Referring to Mr Blair’s now-infamous speech to the House of Commons on the eve of war, Sir John said that “the evidence to support it was more qualified than he gave expression to”. (Ouch). Sir John added that whilst he believed the then-Prime Minister did not set out to willfully deceive Parliament, Mr Blair opted for persuasive rhetoric over setting out the facts, and relying upon accurate and valid evidence to make his case.
“A speech was made in advocate’s terms and putting the best possible inflection on the description that he used…
“I absolve him from a personal and demonstrable decision to deceive Parliament or the public, to state falsehoods knowing them to be false.
“However, he also exercised his very considerable powers of advocacy and persuasion rather than laying the real issues and the information to back the analysis of them fairly and squarely in front of either Parliament or the public. It was an exercise in advocacy.”
Sir John also made reference to his report’s finding that Mr Blair had “overestimated” his ability to influence US decision-making on Iraq. Yes, Mr Blair did manage to persuade Bush to turn to the UN and seek international support for military action in September 2002. But by the end of that year it was clear that the military timetable had taken control of the diplomatic process, and the US was calling on the shots on both. The UK and US had had differing objectves from the beginning, and Mr Blair, for all his efforts, did not manage to merge the objectives together for a truly united approach from both countries. For whilst the Bush administration had from the outset been determined to achieve regime change, Mr Blair had sought to reconcile the US’s goal with the UK’s objective to disarm Saddam.
The UK’s objective proved to be a problem in its own right. Mr Blair had argued that Saddam Hussein possessed weapons of mass destruction (WMDs), and there was the potential risk of his using these weapons in the future. But as we all now know, there were no WMDs to be found at the moment of the invasion. Sir John accepted that on the eve of his crucial speech to Parliament in March 2003, Mr Blair genuinely believed Iraq had weapons of mass destruction. The government’s Joint Intelligence Committee had wrongly told him this, Chilcot said, and Mr Blair was thus relying on false information, not indulging in willful fabrication. However, Sir John added that at that point there was “no evidence” Saddam intended to deploy such weapons against UK interests. There was no imminent threat. In fact, it later emerged Saddam had secretly destroyed his chemical and biological weapons after the Gulf war, and before international inspectors were allowed back into the country.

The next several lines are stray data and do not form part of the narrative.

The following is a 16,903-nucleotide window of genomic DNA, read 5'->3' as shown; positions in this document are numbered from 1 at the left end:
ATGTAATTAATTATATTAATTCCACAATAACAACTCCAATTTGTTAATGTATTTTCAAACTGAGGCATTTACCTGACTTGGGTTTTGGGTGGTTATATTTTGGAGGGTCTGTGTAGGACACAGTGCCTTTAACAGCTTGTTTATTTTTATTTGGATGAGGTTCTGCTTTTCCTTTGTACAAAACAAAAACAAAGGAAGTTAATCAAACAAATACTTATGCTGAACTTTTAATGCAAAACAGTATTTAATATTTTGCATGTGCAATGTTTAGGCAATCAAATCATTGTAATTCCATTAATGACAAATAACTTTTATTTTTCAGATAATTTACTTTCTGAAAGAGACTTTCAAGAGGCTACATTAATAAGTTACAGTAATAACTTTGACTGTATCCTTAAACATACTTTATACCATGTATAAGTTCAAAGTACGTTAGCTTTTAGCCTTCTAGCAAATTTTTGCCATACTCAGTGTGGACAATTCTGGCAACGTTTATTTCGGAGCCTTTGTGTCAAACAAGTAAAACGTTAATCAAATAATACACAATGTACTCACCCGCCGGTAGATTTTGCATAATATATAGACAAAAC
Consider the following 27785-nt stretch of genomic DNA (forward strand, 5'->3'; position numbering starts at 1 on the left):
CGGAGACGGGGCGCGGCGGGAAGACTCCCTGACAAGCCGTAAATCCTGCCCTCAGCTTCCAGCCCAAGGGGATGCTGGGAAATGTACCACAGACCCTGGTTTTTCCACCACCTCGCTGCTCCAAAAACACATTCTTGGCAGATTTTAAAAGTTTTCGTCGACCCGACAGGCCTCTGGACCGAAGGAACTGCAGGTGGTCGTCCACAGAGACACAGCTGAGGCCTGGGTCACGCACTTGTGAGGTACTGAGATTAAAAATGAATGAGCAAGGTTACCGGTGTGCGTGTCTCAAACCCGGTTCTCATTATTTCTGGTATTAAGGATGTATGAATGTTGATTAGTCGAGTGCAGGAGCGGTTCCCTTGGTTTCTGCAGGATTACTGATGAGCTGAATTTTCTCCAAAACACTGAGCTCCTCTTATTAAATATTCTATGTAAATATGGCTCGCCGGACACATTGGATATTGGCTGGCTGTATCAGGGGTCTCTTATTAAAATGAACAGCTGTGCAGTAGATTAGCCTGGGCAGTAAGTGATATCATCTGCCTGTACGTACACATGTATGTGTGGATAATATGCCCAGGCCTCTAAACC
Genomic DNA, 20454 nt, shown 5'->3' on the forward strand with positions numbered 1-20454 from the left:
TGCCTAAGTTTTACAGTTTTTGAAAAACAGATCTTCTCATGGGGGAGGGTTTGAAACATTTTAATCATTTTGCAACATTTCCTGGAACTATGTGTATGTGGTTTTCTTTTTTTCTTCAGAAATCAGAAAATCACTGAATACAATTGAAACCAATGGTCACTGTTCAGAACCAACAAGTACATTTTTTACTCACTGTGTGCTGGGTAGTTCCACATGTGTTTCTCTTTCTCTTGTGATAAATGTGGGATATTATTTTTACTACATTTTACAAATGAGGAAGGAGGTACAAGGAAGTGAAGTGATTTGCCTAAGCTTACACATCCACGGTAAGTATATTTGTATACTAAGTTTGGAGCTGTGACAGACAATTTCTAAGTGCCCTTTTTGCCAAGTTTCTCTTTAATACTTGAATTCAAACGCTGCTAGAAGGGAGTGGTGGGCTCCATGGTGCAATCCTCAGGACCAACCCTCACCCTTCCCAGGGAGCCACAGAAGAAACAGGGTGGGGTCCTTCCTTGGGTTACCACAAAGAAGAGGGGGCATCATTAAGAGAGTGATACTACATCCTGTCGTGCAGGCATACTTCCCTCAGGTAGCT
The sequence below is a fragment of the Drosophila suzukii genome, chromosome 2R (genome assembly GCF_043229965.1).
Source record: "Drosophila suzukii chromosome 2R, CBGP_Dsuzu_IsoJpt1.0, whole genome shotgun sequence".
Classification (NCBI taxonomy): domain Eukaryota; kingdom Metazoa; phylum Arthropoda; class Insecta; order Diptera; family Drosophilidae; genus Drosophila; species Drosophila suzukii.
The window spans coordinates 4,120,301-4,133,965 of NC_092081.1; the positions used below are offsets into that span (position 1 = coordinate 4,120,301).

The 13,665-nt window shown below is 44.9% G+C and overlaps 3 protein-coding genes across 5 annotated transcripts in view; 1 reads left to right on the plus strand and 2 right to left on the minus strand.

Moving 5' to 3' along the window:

What I found most illuminating from Sir John’s evidence is that evidence which highlighted how Mr Blair’s leadership style contributed towards the Commons speech, and ‘beyond the facts’ approach. And how so? He simply was not challenged by his Cabinet.
Sir John’s words do not exactly place the former Labour Prime Minister in a postive light: his “sheer psychological dominance” of his Cabinet meant that few ministers sought to challenge him, or the legal advice on which he based his argument on the eve of the military intervention. Indeed, Sir John noted just how much he was struck by how few members of the Blair Cabinet challenged the Prime Minister. The main dissenting voice was that of the late Robin Cook, who resigned from his Cabinet position in protest at the decision.
It was also noted that Mr Blair’s preference for so-called ‘sofa government’ meant that the Cabinet was sidelined. The problem with ‘sofa government’, for all that it empowers the Prime Minister and can result in more decisive leadership and Cabinet efficiency, is that ministers are often not consulted on crucial decisions. The Committee actually asked if Mr Blair had perceieved himself as being the modern equivalent to the French King Louis XIV – who had famously declared ‘I am the State’. Sir John replied that such an approach “reached a high point in Mr Blair’s prime ministership”. (Ouch again.)
It is evident that Mr Blair preferred to make the decisions, and relay his case to Cabinet. Sir John pointed out to the Committee that there had been several occasions between 2002 and 2007 when “things were decided without reference to Cabinet”. Such ‘things’ included the legal basis on which the UK went to war in 2003 as part of a US-led coalition and the decision, once Saddam Hussein had been toppled, for the UK to take over the administration of four of Iraq’s southern provinces. Obviously, these were important decisions, involving high stakes decisions and policy. To know that there was a democratic deficit so to speak in the determination of such decisions. Cabinet should collectively debate and reach consensus, afer hearing arguments from all sides of the debate. Cabinet should not be a box-ticking exercis for a Prime Minister who has already made up their mind, and who prefers not to consult their ministers.